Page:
“Having attained this higher culmination of Tawheed, the state or haal of Muwahhid (believer in one God) gets completely lost in the deepest cognition of Wahid (the One and Only), to the extent that he/she sees nothing except the beauties of His zaat (existence) and His sifat (virtues and attributes). In this process, the observer (mushahid) goes to the extent that he begins to consider his own existence as that of the Almighty and his own observation (mushahida) as an attribute of His. Thus, as he gets more and more deeply immersed in the sea of Tawheeed, his existence attains complete synergy with that of the Almighty”.
Thus, Makhdum-e-Simnan concludes that “a Muwahhid (believer) is like a drop in the roaring ocean of Tawheed”. He says:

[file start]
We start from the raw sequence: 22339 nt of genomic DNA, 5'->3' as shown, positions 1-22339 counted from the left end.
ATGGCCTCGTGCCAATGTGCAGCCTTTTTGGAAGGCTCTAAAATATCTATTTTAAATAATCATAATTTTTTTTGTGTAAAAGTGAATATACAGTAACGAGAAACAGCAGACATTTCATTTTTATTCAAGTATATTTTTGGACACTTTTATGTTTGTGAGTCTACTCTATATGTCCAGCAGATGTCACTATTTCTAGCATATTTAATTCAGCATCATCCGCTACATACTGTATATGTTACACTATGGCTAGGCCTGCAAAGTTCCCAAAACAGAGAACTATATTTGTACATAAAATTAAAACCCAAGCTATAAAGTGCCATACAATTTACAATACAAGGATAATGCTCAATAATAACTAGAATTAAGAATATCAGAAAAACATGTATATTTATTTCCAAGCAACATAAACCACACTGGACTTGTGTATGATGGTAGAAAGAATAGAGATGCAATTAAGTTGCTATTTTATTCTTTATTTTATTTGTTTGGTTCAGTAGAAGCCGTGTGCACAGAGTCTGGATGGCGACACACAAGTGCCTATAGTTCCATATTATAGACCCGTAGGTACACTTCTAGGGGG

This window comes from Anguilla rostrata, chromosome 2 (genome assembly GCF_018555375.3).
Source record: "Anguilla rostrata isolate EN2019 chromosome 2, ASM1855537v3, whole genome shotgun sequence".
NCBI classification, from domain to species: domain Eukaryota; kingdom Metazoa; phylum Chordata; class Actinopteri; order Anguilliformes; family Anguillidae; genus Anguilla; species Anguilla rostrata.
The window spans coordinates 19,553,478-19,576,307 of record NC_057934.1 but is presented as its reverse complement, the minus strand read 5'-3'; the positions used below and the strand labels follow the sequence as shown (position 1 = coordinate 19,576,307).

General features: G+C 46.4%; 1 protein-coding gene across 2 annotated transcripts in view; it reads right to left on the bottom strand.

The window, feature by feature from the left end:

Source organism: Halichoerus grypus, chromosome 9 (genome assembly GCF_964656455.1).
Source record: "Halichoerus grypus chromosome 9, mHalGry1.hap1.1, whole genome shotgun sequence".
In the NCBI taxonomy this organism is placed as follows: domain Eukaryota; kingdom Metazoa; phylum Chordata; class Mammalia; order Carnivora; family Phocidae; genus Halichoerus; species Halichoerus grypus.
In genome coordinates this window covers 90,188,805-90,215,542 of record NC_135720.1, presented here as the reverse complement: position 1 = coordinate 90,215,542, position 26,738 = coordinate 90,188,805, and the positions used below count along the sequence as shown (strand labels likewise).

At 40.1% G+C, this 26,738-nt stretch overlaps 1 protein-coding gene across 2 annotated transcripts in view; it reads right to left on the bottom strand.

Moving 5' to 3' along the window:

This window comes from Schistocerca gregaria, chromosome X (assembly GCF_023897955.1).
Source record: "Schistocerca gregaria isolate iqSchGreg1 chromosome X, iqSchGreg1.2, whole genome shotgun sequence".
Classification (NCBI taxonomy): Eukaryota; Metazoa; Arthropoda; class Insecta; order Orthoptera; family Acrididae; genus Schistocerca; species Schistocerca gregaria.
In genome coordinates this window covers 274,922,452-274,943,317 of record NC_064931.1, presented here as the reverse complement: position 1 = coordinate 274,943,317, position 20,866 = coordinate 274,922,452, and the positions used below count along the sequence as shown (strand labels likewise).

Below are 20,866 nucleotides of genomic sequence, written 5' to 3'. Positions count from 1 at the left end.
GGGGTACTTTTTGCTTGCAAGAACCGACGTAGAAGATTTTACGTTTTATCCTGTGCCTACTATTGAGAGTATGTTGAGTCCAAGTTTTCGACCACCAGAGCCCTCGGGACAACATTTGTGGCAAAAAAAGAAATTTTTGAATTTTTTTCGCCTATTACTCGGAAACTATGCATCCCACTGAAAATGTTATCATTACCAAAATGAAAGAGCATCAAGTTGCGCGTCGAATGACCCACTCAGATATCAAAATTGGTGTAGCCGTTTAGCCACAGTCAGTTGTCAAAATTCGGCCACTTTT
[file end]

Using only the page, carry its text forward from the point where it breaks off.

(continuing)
“التوحید بحر والموحد فيه قطرة لم يبق منه أثر”
It means that “Tawheed is an ocean and the Muwahhid is just a drop in it with no influence, appearance or power of its own”.
In this regard, Makhdum-e-Simnan has also quoted Shaikh Abu BakrShibli (861 – 946), an eminent Sufi figure and a disciple of Junaid Baghdadi. Shaikh Shibli said on Tawheed:
التوحید غریم لایقضی دینہ وغریب لایودی حقہ
It means: Muwahhid is a creditor who cannot repay his debt and he is a poor who cannot fulfil his dues. Makhdum comments on this quotation: “In Tawheed e Hali (oneness in state), what happens to the practitioners is that all customs and symbols perish for him for all the practical purposes”. He gives an example of lightening and says that “just as a flash of light comes for a moment and then it ends immediately, similarly, to a Sufi practitioner, all human customs emerge momentarily and vanish after a very short while. This is the stage where he negates the heresy in its entirety”.